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food / travel

The Made-In-Argentina Product Every Glamper Needs

Javier Franco, a mountain guide in Argentina Patagonia, started with an idea. Next he had a prototype. Now, he and his siblings run a small but thriving business in Buenos Aires.

The domes can be used as a mountain refuge, for high-end camping or for storage
The domes can be used as a mountain refuge, for high-end camping or for storage
Laura Andahazi Kasnya

BUENOS AIRES — Venture off into the vast landscapes around Aconcagua, in the Andes mountains; El Chaltén, in Argentina's Patagonia region; or the desert highlands of Catamarca, in the far north of the country, and there's a good chance you'll spot one.

We're talking about the signature domes made by the Argentine firm Geodomos, founded just over a decade ago by three young people in a workshop in Ciudadela, in Buenos Aires. The structures are reinforced tents or marquis that effectively act as a personal, mobile little cabin or hotel room. And they're the brainchild of mountain guide Javier Franco, 40, who came up with the concept, almost inadvertently, in 2008.

Leonardo, 37, Javier's brother and head of product development at Geodomos, says his brother wanted "something different" to offer tourists hiring him for excursions, and thought of a dome that would be light enough to carried up a slope, but strong enough to resist wind and rain.

Javier designed a prototype, but kept that first dome for his own use. Soon after, however, other guides in El Calafate, where he lived, were asking for one too. With word-to-mouth recommendations, Javier began receiving orders for his domes from local travel agencies. And so, in 2009, he founded Geodomos with his younger siblings, Leonardo and Mariela.

The initial investment was 25,000 pesos (about $6,500 at the time) for a thermo sealing machine. The brothers then began building and selling their domes in borrowed premises. These are igloo-style structures made of triangular windows and designed to create maximum usable space. They can be used as a mountain refuge, for high-end camping — also known as glamping — or for storage.

The siblings do everything from design to stitching, and share out sales and admin tasks with help from their parents and employees. "Our growth was slow because initially we decided to be actively involved in production," Leonardo explains. "Each of us handles a machine. My father works with the lifting beam for the metal structures. When we recruit people we work on training them properly to save time."

Sales have risen from a dome a month, initially, to seven a month. Some months Geodomos sell 14 domes. "That's the limit of our productive capacity," Leonardo says. "We'd almost have to go without sleep."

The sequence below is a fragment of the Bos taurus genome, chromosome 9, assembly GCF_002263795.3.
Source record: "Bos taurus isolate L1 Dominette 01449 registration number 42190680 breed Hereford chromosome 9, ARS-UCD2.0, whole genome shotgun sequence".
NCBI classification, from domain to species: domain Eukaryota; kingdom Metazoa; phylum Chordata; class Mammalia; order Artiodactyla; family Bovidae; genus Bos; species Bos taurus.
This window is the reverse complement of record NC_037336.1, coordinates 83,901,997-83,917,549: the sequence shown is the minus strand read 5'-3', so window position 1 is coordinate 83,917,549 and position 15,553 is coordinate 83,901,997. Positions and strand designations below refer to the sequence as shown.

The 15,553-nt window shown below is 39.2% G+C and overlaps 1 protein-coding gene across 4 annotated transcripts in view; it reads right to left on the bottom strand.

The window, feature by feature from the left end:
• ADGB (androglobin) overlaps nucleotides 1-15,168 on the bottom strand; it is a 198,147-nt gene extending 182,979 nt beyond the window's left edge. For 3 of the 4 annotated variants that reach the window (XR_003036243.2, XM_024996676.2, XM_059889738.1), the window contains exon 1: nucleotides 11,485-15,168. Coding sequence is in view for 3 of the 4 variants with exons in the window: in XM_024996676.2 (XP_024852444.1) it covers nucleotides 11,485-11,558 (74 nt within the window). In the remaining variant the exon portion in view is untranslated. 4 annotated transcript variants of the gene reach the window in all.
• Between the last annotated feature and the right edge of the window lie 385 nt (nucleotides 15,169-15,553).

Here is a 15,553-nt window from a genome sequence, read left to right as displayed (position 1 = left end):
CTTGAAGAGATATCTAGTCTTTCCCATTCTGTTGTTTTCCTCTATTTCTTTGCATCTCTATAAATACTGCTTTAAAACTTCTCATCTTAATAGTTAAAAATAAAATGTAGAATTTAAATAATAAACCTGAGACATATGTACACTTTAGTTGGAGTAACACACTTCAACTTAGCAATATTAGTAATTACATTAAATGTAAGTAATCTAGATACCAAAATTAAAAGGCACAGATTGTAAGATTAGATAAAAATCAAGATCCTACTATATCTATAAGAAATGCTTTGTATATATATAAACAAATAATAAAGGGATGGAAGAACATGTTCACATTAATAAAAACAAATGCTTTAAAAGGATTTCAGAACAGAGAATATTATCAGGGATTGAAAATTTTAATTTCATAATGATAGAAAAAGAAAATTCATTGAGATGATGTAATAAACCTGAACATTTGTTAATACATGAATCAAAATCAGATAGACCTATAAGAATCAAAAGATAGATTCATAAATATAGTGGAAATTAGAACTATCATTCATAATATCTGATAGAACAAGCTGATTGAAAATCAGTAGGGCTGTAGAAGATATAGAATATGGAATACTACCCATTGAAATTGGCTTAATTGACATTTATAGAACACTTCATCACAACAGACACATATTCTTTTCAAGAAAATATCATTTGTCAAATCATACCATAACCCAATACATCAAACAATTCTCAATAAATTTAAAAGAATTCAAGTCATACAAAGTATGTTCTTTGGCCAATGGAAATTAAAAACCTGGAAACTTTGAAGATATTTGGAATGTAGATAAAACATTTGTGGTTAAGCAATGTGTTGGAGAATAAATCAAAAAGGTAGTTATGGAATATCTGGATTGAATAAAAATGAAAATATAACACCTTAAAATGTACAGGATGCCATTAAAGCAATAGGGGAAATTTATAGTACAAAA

Each dome meets the needs of particular customers or climates, and the models span from four to 15 meters in diameter. Prices start at 71,000 pesos ($860 euros).

"It's vastly inferior to the cost of buying a cabin," says Leonardo. "At the same time, a dome allows the tourist to be much closer to nature. In Esquel, one business used the domes to build rooms in the middle of the forest."

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Geopolitics

How Ukraine Keeps Getting The West To Flip On Arms Supplies

The open debate on weapon deliveries to Ukraine is highly unusual, but Kyiv has figured out how to use the public moral suasion — and patience — to repeatedly shift the question in its favor. But will it work now for fighter jets?

Photo of a sunset over the USS Nimitz with a man guiding fighter jets ready for takeoff

U.S fighter jets ready for takeoff on the USS Nimitz

Pierre Haski

-Analysis-

PARIS — In what other war have arms deliveries been negotiated so openly in the public sphere?

On Monday, a journalist asked Joe Biden if he plans on supplying F-16 fighter jets to Ukraine. He answered “No”. A few hours later, the same question was asked to Emmanuel Macron, about French fighter jets. Macron did not rule it out.

Stay up-to-date with the latest on the Russia-Ukraine war, with our exclusive international coverage.

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Visiting Paris on Tuesday, Ukrainian Defense Minister Oleksïï Reznikov recalled that a year ago, the United States had refused him ground-air Stinger missiles deliveries. Eleven months later, Washington is delivering heavy tanks, in addition to everything else. The 'no' of yesterday is the green light of tomorrow: this is the lesson that the very pragmatic minister seemed to learn.

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